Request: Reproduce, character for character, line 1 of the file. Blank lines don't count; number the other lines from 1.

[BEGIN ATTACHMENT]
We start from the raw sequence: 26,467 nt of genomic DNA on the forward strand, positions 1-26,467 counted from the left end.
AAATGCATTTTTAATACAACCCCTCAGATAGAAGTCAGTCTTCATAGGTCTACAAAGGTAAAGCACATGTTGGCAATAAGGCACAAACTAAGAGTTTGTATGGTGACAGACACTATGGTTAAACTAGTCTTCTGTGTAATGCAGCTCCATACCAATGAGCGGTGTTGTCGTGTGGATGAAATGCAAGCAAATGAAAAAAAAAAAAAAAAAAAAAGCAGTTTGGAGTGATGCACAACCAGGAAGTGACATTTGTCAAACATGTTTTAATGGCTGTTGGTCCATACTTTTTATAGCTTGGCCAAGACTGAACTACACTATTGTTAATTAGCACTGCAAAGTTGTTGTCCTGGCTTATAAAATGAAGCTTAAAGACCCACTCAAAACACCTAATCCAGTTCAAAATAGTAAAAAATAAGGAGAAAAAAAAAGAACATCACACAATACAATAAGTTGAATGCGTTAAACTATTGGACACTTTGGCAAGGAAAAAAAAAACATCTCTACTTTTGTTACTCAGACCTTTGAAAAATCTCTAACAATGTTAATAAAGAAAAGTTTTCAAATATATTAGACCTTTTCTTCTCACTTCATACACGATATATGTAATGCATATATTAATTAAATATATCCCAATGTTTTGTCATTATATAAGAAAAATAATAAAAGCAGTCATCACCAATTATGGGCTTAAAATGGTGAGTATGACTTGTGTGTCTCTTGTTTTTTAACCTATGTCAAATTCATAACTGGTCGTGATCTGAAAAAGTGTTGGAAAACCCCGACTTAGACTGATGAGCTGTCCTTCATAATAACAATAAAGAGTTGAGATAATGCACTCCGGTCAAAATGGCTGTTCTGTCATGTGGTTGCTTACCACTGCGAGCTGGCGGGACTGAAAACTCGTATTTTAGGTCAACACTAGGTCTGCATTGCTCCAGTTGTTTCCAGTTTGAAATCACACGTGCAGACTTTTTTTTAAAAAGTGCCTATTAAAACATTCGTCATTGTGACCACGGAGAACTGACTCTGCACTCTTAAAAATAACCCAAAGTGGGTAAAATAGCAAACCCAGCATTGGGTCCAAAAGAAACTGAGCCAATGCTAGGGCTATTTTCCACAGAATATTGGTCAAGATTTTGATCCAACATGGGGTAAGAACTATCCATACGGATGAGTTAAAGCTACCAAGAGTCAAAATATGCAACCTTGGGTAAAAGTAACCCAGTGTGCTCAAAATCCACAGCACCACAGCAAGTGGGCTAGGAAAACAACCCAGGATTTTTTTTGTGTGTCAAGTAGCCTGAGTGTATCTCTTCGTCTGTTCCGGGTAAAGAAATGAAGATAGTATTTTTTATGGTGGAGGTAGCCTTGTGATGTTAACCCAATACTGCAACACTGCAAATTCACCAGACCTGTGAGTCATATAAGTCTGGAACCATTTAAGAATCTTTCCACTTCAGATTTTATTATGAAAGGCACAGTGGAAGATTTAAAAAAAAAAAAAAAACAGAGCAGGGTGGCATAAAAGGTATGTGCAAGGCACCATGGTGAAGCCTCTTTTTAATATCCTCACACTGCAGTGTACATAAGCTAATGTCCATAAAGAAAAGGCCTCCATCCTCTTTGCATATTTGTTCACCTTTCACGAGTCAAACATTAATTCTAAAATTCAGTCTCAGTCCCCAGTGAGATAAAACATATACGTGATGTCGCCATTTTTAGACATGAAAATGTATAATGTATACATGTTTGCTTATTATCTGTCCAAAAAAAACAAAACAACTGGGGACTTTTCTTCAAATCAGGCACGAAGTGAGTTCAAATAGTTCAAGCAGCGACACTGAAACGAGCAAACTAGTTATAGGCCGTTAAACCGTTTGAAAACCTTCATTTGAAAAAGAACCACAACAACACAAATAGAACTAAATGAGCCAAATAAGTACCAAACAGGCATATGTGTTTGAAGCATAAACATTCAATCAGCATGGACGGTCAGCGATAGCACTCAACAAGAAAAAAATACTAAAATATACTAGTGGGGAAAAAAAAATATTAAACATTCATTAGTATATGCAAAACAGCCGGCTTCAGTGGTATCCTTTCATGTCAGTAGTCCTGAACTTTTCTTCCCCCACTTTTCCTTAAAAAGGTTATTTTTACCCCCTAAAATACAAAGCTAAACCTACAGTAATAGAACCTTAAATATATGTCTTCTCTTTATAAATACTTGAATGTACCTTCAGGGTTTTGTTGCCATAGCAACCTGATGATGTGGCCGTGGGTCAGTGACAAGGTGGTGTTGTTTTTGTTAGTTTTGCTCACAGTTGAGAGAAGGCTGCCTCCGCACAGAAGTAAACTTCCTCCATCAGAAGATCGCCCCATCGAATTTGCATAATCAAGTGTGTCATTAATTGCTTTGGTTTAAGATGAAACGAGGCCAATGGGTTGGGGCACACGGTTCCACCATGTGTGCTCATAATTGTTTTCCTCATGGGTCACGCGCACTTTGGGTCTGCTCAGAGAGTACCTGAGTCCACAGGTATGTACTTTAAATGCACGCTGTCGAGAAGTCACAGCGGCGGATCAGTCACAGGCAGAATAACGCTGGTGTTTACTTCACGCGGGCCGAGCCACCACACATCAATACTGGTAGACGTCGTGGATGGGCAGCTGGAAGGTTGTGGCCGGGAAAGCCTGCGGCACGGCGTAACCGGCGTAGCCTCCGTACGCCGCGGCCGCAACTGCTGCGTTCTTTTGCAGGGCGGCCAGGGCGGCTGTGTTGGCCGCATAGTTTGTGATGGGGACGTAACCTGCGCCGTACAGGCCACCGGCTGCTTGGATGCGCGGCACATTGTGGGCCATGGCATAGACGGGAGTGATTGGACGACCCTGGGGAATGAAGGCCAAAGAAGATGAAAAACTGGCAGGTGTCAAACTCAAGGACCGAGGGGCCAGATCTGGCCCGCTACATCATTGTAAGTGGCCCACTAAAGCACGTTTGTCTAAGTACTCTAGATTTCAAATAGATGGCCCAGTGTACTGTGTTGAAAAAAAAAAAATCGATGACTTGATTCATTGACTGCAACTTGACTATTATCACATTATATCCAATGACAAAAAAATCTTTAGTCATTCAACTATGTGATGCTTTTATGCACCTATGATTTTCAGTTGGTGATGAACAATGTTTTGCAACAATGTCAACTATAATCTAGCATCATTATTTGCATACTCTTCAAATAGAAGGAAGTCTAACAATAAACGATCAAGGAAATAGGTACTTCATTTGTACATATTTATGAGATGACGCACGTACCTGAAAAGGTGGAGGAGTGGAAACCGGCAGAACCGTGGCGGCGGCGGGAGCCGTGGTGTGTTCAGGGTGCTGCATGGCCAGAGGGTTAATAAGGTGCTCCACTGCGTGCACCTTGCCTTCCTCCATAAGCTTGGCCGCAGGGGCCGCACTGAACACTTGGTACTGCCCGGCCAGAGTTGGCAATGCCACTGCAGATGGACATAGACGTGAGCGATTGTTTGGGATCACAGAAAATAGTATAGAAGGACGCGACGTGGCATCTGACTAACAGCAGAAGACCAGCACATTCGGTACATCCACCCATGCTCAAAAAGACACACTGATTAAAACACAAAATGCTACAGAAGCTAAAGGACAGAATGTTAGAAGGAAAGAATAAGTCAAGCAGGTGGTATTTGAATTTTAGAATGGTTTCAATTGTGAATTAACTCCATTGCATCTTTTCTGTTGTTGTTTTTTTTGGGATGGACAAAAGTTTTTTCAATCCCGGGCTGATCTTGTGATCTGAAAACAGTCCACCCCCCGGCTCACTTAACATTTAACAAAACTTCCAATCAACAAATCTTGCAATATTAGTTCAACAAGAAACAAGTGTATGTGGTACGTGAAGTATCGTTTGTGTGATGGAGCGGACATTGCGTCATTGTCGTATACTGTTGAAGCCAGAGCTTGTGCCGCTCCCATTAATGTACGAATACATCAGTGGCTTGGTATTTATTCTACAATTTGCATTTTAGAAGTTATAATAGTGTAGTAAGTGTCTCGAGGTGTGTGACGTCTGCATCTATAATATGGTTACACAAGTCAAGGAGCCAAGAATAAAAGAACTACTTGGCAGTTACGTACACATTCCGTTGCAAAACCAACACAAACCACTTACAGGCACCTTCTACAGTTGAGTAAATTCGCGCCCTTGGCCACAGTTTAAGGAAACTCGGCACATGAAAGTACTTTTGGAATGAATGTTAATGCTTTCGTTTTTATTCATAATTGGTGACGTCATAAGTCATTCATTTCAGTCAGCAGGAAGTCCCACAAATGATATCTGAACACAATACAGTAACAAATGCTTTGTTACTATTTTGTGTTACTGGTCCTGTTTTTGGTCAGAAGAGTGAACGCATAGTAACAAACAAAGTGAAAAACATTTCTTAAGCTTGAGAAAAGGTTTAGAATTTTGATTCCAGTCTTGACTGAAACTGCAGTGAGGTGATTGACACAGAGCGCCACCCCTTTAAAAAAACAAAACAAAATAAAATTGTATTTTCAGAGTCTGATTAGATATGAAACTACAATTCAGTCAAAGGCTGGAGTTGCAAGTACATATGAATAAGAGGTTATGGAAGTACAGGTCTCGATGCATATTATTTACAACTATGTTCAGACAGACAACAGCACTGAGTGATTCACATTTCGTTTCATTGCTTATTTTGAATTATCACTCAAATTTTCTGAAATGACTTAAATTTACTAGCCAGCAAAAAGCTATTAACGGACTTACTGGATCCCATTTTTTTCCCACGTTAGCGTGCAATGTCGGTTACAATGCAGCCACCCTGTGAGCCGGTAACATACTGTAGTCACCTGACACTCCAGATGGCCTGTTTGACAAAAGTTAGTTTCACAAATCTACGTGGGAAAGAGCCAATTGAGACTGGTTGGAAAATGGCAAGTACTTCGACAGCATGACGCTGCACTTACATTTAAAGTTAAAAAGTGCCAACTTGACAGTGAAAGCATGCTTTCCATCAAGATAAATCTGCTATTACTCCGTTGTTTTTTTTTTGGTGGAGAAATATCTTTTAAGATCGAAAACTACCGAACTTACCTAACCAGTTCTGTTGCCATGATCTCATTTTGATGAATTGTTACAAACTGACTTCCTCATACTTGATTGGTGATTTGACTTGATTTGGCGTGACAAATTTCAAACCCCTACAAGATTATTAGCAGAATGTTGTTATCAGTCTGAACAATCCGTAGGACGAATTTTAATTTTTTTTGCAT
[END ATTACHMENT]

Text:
We start from the raw sequence: 26,467 nt of genomic DNA on the forward strand, positions 1-26,467 counted from the left end.